From last week’s decision in Kolodziej v. Mason (M.D. Fla. Jan. 29, 2014):
The central issue before this Court is whether a … contract was formed between Defendants and Plaintiff Kolodziej. This purported contract arose as a result of a capital murder trial …. Mason … was one of the attorneys who represented the criminal defendant, Nelson Serrano …, in that trial…. NBC News conducted an interview with Mason regarding the case. During that interview, Mason talked about certain aspects of the prosecution’s theory that seemed highly implausible to him.
On the day of the murders, Mr. Serrano could be seen on a security camera at a La Quinta hotel in Atlanta, Georgia several hours before and after the murders had taken place. At his trial, Mr. Serrano alleged that he could not have committed the murders in Florida between the times that he was seen on the La Quinta hotel security camera in Atlanta. The prosecution’s theory of the case was that: 1) on the morning of December 3, 1997, Mr. Serrano slipped out of the Atlanta hotel after having been recorded on the security camera there; 2) he flew by airplane under an assumed name (“Juan Agacio”) from Atlanta to Orlando; 3) he drove from the Orlando International Airport … to Bartow where he committed the murders; 4) he subsequently drove from Bartow to the airport in Tampa, Florida; 5) he flew from Tampa back to Atlanta on Delta flight number 1272 under another assumed name (“John White”) in a coach seat in Row 30 or 32; and 6) from the Atlanta Hartsfield International Airport … where his plane landed, returned to his La Quinta hotel that evening where he once again could be seen on the hotel video camera recording.
The purported … contract was based on Mason’s comments during the NBC interview regarding the last part of the prosecution’s theory concerning Mr. Serrano’s purported travel from the Atlanta Airport back to his La Quinta hotel.
Those comments, as broadcast on NBC, were,
MURPHY: (Voiceover) And the last part of the time line, the defense argued, was even more implausible. In less than half an hour, Serrano would have had to get off a wide-bodied jet, exit Atlanta airport, one of the busiest in the world and arrive back at his hotel five miles away, all in time to be photographed looking up at the surveillance camera.
([footage of] [a]irplane; inside airplane; airplane; highway; surveillance videotape of Serrano at hotel)
Mr. MASON: I challenge anybody to show me — I’ll pay them a million dollars if they can do it.
MURPHY: If they can do that in the time allotted.
Mr. MASON: Twenty-eight minutes, can’t happen. Didn’t happen.
Plaintiff Dustin Kolodziej, then a law student, heard this and decided to take up the challenge. Indeed, he claims he did what Mason challenged the public to do, and is now owed $1 million.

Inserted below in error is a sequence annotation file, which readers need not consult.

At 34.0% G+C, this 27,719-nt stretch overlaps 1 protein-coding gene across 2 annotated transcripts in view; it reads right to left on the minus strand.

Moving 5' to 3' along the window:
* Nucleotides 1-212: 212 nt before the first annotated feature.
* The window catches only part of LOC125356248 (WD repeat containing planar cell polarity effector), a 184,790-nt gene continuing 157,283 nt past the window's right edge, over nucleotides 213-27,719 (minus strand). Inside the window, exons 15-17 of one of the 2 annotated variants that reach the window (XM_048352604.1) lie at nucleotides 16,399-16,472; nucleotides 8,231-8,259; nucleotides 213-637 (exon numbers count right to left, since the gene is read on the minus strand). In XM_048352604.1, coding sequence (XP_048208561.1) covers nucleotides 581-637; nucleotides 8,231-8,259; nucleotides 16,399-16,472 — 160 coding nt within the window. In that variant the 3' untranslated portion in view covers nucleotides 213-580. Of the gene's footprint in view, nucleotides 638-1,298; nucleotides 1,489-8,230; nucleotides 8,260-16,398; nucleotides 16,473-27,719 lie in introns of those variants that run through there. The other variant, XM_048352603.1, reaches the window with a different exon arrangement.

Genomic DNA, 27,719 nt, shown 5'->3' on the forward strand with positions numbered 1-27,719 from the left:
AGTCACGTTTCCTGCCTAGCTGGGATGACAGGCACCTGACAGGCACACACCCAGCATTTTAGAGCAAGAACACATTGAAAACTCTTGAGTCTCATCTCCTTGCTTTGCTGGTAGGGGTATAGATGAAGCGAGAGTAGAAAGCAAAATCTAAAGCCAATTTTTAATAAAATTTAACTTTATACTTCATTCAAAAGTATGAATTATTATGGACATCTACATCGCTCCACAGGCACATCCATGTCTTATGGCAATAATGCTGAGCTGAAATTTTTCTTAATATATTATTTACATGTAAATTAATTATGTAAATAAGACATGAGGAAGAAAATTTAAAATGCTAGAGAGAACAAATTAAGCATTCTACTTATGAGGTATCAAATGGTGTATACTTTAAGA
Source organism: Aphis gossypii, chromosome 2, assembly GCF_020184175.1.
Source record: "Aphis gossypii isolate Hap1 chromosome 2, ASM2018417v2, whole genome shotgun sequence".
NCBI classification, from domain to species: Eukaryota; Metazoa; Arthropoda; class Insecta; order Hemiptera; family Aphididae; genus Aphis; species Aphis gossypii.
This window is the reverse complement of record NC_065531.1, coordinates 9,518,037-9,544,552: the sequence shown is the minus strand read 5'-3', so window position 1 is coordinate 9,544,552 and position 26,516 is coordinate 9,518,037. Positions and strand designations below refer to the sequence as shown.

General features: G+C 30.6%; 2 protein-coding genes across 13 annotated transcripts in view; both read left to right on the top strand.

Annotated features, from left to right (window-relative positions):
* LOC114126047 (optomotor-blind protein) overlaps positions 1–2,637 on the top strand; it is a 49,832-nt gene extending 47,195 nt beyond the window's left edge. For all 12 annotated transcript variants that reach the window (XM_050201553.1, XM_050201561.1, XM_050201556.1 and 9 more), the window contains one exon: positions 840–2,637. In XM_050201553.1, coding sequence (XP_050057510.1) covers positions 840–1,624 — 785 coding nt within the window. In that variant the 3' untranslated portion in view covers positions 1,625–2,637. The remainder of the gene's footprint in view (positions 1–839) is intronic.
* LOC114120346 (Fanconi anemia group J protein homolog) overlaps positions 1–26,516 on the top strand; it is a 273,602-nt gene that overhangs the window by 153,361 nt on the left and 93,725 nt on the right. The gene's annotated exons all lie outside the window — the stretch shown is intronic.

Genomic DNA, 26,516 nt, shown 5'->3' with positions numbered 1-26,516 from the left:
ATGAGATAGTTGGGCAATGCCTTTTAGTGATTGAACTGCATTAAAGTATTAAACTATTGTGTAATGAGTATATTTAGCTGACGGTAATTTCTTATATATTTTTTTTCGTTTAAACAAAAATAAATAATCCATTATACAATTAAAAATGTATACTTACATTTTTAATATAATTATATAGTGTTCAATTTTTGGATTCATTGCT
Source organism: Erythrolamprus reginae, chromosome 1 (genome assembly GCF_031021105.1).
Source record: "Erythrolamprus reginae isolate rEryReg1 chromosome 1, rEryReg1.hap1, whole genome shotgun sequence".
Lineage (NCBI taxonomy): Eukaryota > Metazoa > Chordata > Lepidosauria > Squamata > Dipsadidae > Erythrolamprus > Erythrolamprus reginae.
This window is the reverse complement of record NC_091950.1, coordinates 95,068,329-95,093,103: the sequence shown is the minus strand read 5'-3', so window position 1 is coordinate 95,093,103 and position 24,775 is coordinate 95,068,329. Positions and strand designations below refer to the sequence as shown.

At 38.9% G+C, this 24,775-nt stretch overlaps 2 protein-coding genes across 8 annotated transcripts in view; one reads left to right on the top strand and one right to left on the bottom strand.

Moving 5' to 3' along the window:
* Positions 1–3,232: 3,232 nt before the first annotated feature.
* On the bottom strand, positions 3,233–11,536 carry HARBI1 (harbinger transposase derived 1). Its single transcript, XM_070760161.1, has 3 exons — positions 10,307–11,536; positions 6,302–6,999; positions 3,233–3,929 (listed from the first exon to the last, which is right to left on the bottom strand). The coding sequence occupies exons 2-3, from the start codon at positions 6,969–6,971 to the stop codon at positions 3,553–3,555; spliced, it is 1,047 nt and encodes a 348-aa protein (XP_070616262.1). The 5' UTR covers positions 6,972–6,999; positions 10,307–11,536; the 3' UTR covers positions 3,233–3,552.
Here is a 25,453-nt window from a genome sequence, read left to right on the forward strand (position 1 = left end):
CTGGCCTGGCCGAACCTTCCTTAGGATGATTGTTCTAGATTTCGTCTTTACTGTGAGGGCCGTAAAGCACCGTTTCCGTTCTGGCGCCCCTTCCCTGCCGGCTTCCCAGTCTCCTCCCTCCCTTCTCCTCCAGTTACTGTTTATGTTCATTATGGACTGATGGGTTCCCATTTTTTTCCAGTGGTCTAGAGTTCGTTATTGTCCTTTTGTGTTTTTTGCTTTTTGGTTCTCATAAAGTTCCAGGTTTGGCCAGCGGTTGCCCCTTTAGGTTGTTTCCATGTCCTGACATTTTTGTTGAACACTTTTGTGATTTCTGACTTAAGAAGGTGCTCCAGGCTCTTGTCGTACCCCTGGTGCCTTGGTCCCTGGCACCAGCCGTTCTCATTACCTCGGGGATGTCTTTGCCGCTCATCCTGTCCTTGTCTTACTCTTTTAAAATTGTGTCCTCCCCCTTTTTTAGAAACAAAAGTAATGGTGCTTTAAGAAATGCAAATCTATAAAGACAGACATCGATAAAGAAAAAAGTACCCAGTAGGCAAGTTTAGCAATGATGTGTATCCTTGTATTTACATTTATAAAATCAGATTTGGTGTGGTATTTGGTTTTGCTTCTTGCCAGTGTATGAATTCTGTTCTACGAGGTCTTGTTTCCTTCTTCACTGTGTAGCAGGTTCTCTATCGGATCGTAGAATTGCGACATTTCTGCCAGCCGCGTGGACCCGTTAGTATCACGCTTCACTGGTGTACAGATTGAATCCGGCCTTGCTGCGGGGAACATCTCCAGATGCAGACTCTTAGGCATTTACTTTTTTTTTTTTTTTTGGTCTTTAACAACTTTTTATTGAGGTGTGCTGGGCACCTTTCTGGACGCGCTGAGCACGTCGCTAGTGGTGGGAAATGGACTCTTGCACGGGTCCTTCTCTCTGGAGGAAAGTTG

No dice, says the court, and for a very basic factual reason — Mason, the court said, never made the offer that Kolodziej says he accepted, because NBC’s edited interview distorted Mason’s statement in the actual interview, which was:
[Mr. MASON:] Not possible. I challenge anybody to show me, and guess what? Did they bring in any evidence to say that somebody made that route, did so? State’s burden of proof. If they can do it, I’ll challenge `em. I’ll pay them a million dollars if they can do it.
MURPHY: If they can do it in the timeline (or time allotted).
CHENEY MASON, ESQ: Twenty-eight minutes…. Can’t happen. Didn’t happen. So what’s the explanation. Somebody else. Does that mean necessarily that Mr. Serrano had nothing to do with any of it? Giving again the argument in the best light of the State and the Jury’s suspicion. Not necessarily. But did they prove the case they charged — they proved beyond a reasonable doubt. Absolutely not. Couldn’t have happened in that way.
And, according to the court (emphasis added), “Read, seen and heard in context, the above-noted excerpt from Mason’s unedited interview can only lead a reasonable person to but one understanding, that the words ‘them’ and ‘they’ as used throughout the entire excerpt now refers to the state prosecution.” Mason was challenging the prosecutors (quite possibly in a way that would reasonably be seen as hyperbolic rather than serious, but that’s a different matter). He wasn’t extending his challenge, and any possible $1 million offer, to the whole world. Mason thus made no offer to Kolodziej, and there was thus no offer that Kolodziej could turn into a binding contract, no matter how quickly he managed to get around.